The Secretary of State for Northern Ireland had floated a proposal
The Taoiseach Enda Kenny says there is no deal with Britain on the use of Irish ports of entry for UK migration checks because we do not know what they are looking for.
His comments come after the British Secretary of State for Northern Ireland, James Brokenshire, suggested it as a solution to prevent a hard border between Northern Ireland and the Republic.
Mr Brokenshire told The Guardian earlier this month he wanted to strengthen the combined UK and Ireland border.
"We are already working closely with the Irish government and other members of the common travel area to prevent people from seeking to evade UK immigration controls from entering via another part of the CTA (Common Travel Area)," he said.
"There is a high level of collaboration on a joint programme of work. This includes investment in border procedures; increased data sharing to inform immigration and border security decisions; passenger data systems enabling the collection and processing of advance passenger information; and harmonised visa processes.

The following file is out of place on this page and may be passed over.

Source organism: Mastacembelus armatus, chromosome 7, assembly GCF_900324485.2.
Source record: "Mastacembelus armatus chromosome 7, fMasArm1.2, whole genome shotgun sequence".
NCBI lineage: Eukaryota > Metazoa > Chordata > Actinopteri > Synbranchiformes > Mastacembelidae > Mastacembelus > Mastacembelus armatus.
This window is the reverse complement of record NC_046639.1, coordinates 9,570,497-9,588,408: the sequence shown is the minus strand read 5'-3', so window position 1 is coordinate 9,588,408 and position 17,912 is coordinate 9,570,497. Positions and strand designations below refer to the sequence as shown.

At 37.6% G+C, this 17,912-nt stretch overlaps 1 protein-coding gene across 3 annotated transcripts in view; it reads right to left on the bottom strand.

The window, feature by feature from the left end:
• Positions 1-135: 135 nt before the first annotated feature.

"The open border for people and businesses has served us well and no one wants to see a return to the borders of the past," he added.
The Tánaiste and Justice Minister Frances Fitzgerald subsequently said the comments were not surprising as there is already co-operation on security matters.
While the Taoiseach has told the Dáil there is no such deal in place.
"We don't have agreement, because we don't low yet what the British government are actually looking for here.
"Is it a hard Brexit - exit from the customs union and the single market, and control at their own borders - or is it something else?".